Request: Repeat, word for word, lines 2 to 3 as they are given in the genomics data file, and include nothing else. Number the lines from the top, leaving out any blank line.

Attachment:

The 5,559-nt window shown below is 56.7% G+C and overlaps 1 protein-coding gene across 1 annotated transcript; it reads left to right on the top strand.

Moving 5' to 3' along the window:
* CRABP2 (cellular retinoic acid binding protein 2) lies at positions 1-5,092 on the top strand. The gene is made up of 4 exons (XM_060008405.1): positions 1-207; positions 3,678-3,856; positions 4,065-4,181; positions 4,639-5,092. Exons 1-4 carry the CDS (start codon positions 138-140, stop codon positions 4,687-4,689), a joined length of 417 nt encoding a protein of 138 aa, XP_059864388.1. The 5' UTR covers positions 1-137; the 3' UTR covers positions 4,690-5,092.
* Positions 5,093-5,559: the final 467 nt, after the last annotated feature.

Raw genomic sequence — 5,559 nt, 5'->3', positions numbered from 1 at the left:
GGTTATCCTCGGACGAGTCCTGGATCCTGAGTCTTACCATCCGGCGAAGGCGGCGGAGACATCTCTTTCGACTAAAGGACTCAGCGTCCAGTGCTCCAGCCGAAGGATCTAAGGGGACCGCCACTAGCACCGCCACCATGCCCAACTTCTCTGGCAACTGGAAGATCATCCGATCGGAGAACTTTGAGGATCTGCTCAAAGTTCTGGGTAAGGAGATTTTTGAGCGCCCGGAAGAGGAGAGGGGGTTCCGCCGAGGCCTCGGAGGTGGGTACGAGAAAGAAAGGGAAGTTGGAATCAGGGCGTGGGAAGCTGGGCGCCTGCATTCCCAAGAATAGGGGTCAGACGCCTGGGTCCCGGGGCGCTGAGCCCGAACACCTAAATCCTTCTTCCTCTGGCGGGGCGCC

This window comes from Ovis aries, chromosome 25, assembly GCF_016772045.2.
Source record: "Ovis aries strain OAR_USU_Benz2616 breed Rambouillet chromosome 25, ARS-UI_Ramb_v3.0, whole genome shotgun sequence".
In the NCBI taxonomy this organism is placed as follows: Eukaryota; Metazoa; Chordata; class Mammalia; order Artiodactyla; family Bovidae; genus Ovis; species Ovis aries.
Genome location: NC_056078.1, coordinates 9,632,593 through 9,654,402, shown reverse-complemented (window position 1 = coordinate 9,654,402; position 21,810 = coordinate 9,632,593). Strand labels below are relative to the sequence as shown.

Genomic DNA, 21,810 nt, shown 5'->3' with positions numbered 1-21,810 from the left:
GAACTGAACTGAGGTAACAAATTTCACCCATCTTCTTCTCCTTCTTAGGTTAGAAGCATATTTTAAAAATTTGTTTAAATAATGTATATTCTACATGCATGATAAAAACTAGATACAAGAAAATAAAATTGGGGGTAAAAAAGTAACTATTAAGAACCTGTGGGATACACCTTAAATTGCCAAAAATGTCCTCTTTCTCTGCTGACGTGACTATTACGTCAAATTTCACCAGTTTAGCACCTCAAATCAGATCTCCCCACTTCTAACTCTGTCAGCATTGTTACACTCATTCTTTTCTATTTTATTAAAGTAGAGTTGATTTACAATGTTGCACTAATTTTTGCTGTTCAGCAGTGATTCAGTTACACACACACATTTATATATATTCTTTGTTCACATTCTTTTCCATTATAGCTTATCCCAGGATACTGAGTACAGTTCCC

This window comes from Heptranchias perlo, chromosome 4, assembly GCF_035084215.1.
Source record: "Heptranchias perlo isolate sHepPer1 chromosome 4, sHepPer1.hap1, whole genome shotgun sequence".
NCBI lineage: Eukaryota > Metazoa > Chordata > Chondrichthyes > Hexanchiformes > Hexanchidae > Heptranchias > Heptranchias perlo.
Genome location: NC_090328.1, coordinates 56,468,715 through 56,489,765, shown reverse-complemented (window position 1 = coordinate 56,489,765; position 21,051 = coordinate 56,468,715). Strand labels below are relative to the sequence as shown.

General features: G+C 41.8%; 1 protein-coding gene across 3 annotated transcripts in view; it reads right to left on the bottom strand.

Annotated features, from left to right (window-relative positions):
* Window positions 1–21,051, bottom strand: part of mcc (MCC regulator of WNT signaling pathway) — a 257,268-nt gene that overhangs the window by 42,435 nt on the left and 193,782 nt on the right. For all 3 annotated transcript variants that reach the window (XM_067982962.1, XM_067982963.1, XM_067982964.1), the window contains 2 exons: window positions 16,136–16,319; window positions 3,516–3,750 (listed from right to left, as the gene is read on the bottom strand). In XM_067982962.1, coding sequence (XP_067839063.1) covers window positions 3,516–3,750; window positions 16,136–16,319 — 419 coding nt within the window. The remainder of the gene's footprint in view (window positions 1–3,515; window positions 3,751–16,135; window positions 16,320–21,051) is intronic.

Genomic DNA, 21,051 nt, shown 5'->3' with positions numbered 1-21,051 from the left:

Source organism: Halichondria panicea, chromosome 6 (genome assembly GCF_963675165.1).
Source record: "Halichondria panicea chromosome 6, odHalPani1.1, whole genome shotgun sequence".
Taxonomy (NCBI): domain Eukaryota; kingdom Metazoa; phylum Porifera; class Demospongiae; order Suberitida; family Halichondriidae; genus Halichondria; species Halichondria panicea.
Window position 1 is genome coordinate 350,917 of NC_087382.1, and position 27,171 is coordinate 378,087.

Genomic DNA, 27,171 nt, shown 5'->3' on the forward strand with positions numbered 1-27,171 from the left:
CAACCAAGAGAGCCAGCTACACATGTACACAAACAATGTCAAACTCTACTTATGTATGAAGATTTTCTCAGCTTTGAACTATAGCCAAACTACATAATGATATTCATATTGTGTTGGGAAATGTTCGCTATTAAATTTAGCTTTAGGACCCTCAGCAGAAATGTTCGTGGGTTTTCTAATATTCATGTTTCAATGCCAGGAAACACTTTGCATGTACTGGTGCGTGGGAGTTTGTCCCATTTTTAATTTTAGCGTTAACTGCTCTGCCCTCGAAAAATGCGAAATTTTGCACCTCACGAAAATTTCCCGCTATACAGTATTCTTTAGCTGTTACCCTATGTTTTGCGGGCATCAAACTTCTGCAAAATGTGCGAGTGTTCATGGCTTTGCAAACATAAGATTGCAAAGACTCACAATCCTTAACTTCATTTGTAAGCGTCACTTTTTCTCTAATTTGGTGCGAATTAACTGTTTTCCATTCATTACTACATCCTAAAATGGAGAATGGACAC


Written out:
Moving 5' to 3' along the window:
* CRABP2 (cellular retinoic acid binding protein 2) lies at positions 1-5,092 on the top strand. The gene is made up of 4 exons (XM_060008405.1): positions 1-207; positions 3,678-3,856; positions 4,065-4,181; positions 4,639-5,092. Exons 1-4 carry the CDS (start codon positions 138-140, stop codon positions 4,687-4,689), a joined length of 417 nt encoding a protein of 138 aa, XP_059864388.1. The 5' UTR covers positions 1-137; the 3' UTR covers positions 4,690-5,092.